LED technology being used in ceilings, carpets
2016-12-03 22:34:02 SENY LED Read
LEDs no longer are just light bulbs. They’re now starting to appear as a built-in feature for ceilings – an advance predicted 50 years ago by science fiction writer Isaac Asimov.
These tiny light-emitting diodes, often touted as the ultra-efficient replacement for old-fashioned incandescents, are being integrated into clothes, carpets and ceilings the same way that some solar panels have been tucked into rooftop shingles.
The OneSpace luminous ceiling, by lighting company Philips, makes its debut at the Light Building trade fair in Frankfurt, Germany. It uses LEDs packed tightly in a mesh, combined with textile, to create an ultra-thin, sound-absorbing panel that offers homogeneous light with no exterior fixtures.
Amid a plethora of new LED products, several companies including General Electric have introduced ceiling panels with built-in LEDs. Yet OneSpace comes in custom-made sizes so large – as much as 10 feet by 33 feet – that it can cover an entire ceiling.
“Philips takes the idea one step further” to offer a seamless ceiling, says Terry McGowan, director of engineering at the American Lighting Association, an industry group.
“This innovation will redefine how light can be used in architecture and design,” says AntoonMartensPhilips’ general manager of “large luminous surfaces.” He says OneSpace, intended for commercial settings such as car showrooms and airports, will cost about $191 per square foot. He said the panels can be hoisted down for maintenance, but given the long life of LEDs, he expects businesses will redecorate before the bulbs need replacement.
Asimov foresaw such a ceiling in a 1964 New York Times article on the technology of the future. “By 2014,” he wrote, “electroluminescent panels will be in common use, and ceilings and walls will glow softly.”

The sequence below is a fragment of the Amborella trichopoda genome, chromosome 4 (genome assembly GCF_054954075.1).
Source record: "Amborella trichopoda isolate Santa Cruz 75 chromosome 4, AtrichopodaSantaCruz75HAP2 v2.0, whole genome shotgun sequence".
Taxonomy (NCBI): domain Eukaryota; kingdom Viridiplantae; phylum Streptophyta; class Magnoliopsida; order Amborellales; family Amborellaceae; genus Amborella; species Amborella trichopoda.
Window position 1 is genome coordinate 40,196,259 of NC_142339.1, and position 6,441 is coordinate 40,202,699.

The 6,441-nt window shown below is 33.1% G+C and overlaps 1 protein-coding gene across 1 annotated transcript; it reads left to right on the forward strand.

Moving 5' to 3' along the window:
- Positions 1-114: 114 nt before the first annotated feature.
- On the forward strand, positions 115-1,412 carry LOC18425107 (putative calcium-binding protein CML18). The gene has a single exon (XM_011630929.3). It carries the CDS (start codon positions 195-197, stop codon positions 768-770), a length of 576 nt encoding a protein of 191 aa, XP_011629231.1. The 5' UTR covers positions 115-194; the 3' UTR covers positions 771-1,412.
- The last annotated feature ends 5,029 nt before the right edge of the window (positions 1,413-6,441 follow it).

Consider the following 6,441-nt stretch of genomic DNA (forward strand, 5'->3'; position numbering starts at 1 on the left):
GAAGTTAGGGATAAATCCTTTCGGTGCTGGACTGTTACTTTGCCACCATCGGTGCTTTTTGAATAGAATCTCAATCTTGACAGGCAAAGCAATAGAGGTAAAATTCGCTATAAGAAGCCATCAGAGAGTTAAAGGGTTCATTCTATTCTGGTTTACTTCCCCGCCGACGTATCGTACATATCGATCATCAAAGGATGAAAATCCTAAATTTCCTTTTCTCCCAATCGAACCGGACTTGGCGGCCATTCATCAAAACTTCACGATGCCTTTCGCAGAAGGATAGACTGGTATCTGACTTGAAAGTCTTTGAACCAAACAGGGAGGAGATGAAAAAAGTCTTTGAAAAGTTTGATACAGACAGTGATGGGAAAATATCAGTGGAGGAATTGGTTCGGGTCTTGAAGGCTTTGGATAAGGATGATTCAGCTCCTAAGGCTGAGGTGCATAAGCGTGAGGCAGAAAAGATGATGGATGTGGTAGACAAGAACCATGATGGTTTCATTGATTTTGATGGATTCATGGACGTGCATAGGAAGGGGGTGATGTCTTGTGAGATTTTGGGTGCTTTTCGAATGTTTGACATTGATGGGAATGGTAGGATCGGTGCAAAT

LEDs have been around for decades, but their popularity has soared in recent years as their prices have plummeted, their options have expanded and the U.S. government’s phaseout of inefficient incandescents continues. Thomas Edison-era incandescents use far more energy to produce light than LEDs and typically last about a year. LEDs, though their upfront costs are much higher, can last a decade.
Lighting companies have introduced LED replacements for the traditional screw-in bulbs that have been phased out, including the 40-watt, 60-watt, 75-watt and now the 100-watt incandescent. In March, Cree unveiled its latest – a $20 replacement for the 100-watt incandescent that produces the same amount of light while consuming just 18 watts.
These LED replacements are “marvels of engineering even though they look like standard light bulbs,” McGowan says, noting their superior energy efficiency. He says LEDs offer endless possibilities, especially the newer “organic” or OLEDs that are made with carbon-based chemicals rather than metals. “You can put them into practically anything.”
Philips has experimented with putting LEDs into clothing and in November, it announced it’s working with carpet maker Desso to develop a carpet that contains LEDs in its fibers. Such carpeting could be used by theaters to guide moviegoers to their seats or by airports to guide travelers to their departure gates.
Philips is also beefing up its own LED bulbs, which include the wireless “hue” that was launched in 2012. Via iPhone apps, the “hue” can be remotely turned on or off, dimmed or changed in color. Apple sells individual $60 bulbs and kits that include the “hue bridge,” which plugs into a home’s WiFi router and enables the remote access.
“We’ve been blown away with the response to ‘hue,’ “ says its creator, George Yianni, adding that the company sold its anticipated first-year volume within a few days. He says Philips was surprised by how creatively “hue” has been used, from spooky Halloween settings to lighting a house in blue when a newborn resident is a boy.
This summer, Philips plans to start selling the “hue tap” – a round physical switch for operating the bulbs when a smartphone isn’t handy – and “hue lux” – white-only bulbs. It’s also unveiling new 3-D-printed smart table lamps and pendants.